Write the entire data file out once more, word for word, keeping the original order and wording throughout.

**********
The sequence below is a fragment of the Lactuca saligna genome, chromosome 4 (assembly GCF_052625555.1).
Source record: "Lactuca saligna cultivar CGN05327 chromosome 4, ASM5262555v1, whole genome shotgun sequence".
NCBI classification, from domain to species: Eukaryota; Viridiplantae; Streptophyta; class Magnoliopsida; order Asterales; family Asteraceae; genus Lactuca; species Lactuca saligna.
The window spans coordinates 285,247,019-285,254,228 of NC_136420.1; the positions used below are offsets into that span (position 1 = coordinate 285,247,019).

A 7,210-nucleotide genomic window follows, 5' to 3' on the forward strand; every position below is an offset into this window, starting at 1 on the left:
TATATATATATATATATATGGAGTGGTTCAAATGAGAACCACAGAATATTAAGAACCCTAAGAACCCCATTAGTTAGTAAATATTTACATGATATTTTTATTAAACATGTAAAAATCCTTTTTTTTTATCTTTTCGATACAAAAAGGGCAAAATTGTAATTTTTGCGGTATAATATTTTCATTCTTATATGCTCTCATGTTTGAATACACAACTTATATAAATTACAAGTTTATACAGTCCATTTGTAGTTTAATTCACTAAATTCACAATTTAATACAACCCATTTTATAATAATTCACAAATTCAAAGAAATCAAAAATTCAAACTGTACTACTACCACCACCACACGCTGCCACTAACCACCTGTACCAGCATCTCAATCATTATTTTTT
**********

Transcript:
The sequence below is a fragment of the Lactuca saligna genome, chromosome 4 (assembly GCF_052625555.1).
Source record: "Lactuca saligna cultivar CGN05327 chromosome 4, ASM5262555v1, whole genome shotgun sequence".
NCBI classification, from domain to species: Eukaryota; Viridiplantae; Streptophyta; class Magnoliopsida; order Asterales; family Asteraceae; genus Lactuca; species Lactuca saligna.
The window spans coordinates 285,247,019-285,254,228 of NC_136420.1; the positions used below are offsets into that span (position 1 = coordinate 285,247,019).

A 7,210-nucleotide genomic window follows, 5' to 3' on the forward strand; every position below is an offset into this window, starting at 1 on the left:
TATATATATATATATATATGGAGTGGTTCAAATGAGAACCACAGAATATTAAGAACCCTAAGAACCCCATTAGTTAGTAAATATTTACATGATATTTTTATTAAACATGTAAAAATCCTTTTTTTTTATCTTTTCGATACAAAAAGGGCAAAATTGTAATTTTTGCGGTATAATATTTTCATTCTTATATGCTCTCATGTTTGAATACACAACTTATATAAATTACAAGTTTATACAGTCCATTTGTAGTTTAATTCACTAAATTCACAATTTAATACAACCCATTTTATAATAATTCACAAATTCAAAGAAATCAAAAATTCAAACTGTACTACTACCACCACCACACGCTGCCACTAACCACCTGTACCAGCATCTCAATCATTATTTTTT